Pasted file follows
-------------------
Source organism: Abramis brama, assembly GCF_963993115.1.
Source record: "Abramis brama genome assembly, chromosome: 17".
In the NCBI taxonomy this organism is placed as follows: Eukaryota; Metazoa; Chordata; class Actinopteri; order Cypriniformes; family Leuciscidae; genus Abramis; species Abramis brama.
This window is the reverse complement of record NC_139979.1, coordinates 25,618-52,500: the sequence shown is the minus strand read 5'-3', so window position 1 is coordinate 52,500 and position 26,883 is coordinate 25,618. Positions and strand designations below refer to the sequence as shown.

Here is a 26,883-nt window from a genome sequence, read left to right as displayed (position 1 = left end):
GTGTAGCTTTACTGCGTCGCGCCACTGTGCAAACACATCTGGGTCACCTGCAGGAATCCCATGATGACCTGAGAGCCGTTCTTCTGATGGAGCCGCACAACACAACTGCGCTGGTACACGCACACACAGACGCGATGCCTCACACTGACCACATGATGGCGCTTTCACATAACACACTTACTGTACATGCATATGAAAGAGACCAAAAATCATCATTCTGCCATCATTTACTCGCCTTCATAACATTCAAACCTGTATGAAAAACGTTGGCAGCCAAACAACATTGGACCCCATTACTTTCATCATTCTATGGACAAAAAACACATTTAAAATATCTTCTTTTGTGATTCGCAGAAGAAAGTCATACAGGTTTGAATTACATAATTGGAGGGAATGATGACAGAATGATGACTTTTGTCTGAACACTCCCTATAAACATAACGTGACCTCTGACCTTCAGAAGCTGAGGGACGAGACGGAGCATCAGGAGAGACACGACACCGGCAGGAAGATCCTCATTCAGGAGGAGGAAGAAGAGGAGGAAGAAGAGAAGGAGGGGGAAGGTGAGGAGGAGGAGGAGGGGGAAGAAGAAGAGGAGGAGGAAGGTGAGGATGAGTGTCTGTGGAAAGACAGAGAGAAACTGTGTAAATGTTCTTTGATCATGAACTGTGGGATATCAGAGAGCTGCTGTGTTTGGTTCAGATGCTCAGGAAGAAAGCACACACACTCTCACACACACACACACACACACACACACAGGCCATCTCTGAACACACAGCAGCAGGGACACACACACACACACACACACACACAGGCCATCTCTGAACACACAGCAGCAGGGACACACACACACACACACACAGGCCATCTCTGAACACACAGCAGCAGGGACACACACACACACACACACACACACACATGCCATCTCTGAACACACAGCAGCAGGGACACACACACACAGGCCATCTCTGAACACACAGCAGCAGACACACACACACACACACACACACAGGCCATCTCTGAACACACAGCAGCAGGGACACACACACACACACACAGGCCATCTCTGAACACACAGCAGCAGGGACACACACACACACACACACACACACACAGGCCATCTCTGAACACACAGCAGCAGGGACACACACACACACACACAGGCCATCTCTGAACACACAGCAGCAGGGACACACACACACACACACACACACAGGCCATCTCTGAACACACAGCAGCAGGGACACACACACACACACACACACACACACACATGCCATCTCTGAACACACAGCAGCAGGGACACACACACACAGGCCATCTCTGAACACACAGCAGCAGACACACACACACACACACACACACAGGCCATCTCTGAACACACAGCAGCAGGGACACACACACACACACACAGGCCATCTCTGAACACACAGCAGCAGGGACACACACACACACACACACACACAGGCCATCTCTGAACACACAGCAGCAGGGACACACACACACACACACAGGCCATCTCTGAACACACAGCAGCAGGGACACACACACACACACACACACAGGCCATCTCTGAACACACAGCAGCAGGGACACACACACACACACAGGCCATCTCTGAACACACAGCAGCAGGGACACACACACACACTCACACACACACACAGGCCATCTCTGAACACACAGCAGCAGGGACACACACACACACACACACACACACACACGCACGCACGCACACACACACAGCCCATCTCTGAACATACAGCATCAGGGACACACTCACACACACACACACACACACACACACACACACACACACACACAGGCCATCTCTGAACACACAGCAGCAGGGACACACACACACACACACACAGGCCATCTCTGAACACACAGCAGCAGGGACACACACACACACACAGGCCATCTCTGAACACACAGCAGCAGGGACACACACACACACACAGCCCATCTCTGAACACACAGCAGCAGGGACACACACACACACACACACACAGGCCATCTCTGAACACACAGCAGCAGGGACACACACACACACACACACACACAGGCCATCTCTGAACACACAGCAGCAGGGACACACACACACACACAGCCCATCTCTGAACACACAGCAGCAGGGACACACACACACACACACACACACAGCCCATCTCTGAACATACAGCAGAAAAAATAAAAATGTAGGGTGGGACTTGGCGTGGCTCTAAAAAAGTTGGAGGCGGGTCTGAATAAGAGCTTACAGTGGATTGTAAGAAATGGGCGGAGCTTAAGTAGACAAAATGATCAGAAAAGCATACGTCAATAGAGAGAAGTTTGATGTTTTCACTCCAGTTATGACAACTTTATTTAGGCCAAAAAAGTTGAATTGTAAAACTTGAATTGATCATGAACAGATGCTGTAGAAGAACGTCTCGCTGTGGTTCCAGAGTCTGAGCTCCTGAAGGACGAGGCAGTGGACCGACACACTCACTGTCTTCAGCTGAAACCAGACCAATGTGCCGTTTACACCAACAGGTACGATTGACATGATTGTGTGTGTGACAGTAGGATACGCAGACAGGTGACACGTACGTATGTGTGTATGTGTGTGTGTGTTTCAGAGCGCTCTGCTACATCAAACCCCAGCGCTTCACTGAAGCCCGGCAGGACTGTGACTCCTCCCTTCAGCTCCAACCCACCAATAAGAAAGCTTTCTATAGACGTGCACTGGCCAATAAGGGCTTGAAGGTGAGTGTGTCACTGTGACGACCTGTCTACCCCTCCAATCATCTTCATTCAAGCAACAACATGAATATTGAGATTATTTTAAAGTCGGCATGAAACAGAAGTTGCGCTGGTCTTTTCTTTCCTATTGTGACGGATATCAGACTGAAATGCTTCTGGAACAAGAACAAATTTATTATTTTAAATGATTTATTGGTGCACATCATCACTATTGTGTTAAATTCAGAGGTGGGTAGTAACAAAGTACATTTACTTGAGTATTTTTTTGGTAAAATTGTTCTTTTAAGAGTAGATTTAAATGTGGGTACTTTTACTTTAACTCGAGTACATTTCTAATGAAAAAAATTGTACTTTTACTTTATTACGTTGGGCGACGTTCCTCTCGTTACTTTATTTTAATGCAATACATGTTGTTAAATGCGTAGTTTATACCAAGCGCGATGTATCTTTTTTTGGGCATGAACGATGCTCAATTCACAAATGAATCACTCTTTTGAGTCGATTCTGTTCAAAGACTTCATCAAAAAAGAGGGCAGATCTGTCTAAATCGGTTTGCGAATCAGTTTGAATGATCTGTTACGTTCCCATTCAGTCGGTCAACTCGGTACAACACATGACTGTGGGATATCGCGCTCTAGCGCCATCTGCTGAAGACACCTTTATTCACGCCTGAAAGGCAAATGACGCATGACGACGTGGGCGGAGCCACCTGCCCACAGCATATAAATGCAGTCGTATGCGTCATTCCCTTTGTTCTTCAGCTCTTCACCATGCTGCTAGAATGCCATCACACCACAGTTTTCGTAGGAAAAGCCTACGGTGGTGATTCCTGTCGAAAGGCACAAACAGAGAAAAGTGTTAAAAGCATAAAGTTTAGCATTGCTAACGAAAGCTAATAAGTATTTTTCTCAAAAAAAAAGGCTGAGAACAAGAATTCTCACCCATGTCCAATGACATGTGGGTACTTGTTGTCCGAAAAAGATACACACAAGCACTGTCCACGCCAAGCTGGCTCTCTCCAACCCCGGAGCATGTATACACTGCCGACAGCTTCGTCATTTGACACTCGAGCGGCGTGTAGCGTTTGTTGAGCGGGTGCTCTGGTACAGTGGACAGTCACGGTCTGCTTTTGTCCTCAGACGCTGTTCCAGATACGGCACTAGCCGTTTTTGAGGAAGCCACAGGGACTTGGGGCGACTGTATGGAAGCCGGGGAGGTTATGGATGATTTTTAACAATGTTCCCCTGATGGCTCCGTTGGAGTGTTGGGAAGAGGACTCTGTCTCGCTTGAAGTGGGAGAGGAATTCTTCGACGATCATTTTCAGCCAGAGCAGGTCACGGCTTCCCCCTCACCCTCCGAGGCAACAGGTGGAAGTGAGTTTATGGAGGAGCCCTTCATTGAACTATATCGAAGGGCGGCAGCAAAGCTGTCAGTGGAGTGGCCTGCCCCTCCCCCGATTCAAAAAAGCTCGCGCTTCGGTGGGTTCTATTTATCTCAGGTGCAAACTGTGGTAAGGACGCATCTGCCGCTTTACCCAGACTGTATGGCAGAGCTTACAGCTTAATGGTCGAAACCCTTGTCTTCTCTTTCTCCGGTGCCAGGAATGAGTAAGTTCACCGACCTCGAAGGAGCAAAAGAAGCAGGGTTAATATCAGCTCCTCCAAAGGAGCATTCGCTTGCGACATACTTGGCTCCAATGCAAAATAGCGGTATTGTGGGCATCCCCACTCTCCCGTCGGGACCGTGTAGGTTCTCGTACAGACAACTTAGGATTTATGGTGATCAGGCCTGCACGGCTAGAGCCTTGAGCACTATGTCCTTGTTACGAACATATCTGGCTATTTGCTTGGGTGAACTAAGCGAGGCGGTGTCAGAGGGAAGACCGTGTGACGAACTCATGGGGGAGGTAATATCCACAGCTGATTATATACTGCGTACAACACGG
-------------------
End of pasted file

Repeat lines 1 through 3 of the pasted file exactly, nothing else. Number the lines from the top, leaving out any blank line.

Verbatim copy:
Source organism: Abramis brama, assembly GCF_963993115.1.
Source record: "Abramis brama genome assembly, chromosome: 17".
In the NCBI taxonomy this organism is placed as follows: Eukaryota; Metazoa; Chordata; class Actinopteri; order Cypriniformes; family Leuciscidae; genus Abramis; species Abramis brama.